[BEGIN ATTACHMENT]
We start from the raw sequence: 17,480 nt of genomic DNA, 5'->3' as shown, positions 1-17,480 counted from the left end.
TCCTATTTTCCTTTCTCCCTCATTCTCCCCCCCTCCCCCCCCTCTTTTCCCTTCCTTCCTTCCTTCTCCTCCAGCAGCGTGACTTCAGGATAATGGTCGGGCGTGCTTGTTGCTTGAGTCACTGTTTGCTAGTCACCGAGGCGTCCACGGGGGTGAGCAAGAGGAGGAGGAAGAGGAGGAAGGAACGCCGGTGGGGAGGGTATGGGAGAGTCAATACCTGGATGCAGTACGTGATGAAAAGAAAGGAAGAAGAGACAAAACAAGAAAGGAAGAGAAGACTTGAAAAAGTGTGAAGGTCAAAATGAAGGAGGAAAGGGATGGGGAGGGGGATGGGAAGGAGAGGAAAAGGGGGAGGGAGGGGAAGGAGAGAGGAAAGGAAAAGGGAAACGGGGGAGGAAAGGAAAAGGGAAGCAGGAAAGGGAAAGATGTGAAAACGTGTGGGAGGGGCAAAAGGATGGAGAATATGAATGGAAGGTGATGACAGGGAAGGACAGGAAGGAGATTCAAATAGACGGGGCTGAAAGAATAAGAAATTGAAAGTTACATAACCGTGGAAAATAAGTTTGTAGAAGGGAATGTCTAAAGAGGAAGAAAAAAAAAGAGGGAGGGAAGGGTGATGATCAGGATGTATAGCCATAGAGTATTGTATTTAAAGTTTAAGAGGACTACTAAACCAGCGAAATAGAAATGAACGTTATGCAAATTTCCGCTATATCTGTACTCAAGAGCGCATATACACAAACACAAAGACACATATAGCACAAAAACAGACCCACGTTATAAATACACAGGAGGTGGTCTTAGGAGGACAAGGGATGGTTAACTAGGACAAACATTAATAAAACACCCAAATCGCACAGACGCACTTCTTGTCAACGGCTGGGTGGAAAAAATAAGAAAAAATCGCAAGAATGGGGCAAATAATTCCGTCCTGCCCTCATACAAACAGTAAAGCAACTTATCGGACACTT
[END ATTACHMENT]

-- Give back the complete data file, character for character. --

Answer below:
We start from the raw sequence: 17,480 nt of genomic DNA, 5'->3' as shown, positions 1-17,480 counted from the left end.
TCCTATTTTCCTTTCTCCCTCATTCTCCCCCCCTCCCCCCCCTCTTTTCCCTTCCTTCCTTCCTTCTCCTCCAGCAGCGTGACTTCAGGATAATGGTCGGGCGTGCTTGTTGCTTGAGTCACTGTTTGCTAGTCACCGAGGCGTCCACGGGGGTGAGCAAGAGGAGGAGGAAGAGGAGGAAGGAACGCCGGTGGGGAGGGTATGGGAGAGTCAATACCTGGATGCAGTACGTGATGAAAAGAAAGGAAGAAGAGACAAAACAAGAAAGGAAGAGAAGACTTGAAAAAGTGTGAAGGTCAAAATGAAGGAGGAAAGGGATGGGGAGGGGGATGGGAAGGAGAGGAAAAGGGGGAGGGAGGGGAAGGAGAGAGGAAAGGAAAAGGGAAACGGGGGAGGAAAGGAAAAGGGAAGCAGGAAAGGGAAAGATGTGAAAACGTGTGGGAGGGGCAAAAGGATGGAGAATATGAATGGAAGGTGATGACAGGGAAGGACAGGAAGGAGATTCAAATAGACGGGGCTGAAAGAATAAGAAATTGAAAGTTACATAACCGTGGAAAATAAGTTTGTAGAAGGGAATGTCTAAAGAGGAAGAAAAAAAAAGAGGGAGGGAAGGGTGATGATCAGGATGTATAGCCATAGAGTATTGTATTTAAAGTTTAAGAGGACTACTAAACCAGCGAAATAGAAATGAACGTTATGCAAATTTCCGCTATATCTGTACTCAAGAGCGCATATACACAAACACAAAGACACATATAGCACAAAAACAGACCCACGTTATAAATACACAGGAGGTGGTCTTAGGAGGACAAGGGATGGTTAACTAGGACAAACATTAATAAAACACCCAAATCGCACAGACGCACTTCTTGTCAACGGCTGGGTGGAAAAAATAAGAAAAAATCGCAAGAATGGGGCAAATAATTCCGTCCTGCCCTCATACAAACAGTAAAGCAACTTATCGGACACTT